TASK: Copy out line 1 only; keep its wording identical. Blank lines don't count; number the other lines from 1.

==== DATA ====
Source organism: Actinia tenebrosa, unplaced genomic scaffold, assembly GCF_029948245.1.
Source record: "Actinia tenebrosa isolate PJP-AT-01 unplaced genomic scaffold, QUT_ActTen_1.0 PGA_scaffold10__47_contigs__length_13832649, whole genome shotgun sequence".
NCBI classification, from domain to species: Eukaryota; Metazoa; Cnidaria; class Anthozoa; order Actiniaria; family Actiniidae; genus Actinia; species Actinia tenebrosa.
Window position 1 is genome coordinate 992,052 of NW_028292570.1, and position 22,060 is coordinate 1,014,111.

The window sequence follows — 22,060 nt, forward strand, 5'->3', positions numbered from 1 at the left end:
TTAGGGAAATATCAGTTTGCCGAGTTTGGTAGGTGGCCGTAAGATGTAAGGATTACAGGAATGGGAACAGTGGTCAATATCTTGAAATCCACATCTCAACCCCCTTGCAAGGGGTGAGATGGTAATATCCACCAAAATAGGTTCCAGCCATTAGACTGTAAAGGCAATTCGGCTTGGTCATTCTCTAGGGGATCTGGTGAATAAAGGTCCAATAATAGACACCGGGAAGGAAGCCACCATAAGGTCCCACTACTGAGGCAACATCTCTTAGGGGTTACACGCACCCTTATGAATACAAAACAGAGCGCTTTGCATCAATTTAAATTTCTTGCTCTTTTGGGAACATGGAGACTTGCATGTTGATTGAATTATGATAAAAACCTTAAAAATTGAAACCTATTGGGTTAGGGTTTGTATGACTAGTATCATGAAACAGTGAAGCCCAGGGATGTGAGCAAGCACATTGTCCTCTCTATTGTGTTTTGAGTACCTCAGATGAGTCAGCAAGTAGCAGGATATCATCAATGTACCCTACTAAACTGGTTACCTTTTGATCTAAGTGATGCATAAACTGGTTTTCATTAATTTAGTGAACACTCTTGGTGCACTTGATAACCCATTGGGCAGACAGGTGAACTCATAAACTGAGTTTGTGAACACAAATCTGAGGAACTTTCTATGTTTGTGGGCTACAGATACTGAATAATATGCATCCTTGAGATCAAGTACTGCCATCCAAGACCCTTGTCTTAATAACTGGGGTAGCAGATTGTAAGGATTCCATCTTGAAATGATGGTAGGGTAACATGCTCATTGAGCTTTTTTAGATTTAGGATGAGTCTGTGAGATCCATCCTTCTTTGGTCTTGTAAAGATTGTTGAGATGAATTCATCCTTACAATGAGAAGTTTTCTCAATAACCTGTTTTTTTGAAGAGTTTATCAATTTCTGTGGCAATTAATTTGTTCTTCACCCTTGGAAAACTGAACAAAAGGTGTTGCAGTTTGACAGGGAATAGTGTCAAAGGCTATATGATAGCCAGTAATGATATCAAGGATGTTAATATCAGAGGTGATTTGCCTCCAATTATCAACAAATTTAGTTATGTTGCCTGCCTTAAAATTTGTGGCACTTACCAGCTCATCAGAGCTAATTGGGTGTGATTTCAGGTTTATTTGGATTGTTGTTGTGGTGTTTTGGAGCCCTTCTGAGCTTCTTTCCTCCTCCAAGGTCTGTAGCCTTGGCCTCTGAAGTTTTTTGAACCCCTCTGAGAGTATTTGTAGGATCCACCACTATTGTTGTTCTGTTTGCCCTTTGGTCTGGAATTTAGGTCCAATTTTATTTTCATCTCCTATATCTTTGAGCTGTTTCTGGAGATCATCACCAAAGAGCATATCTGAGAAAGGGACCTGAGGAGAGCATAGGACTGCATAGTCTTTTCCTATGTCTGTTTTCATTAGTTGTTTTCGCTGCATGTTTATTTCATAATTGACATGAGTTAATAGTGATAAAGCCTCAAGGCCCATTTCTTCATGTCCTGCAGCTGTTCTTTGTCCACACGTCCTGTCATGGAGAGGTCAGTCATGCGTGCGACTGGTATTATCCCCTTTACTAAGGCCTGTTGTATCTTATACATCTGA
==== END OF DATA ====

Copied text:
Source organism: Actinia tenebrosa, unplaced genomic scaffold, assembly GCF_029948245.1.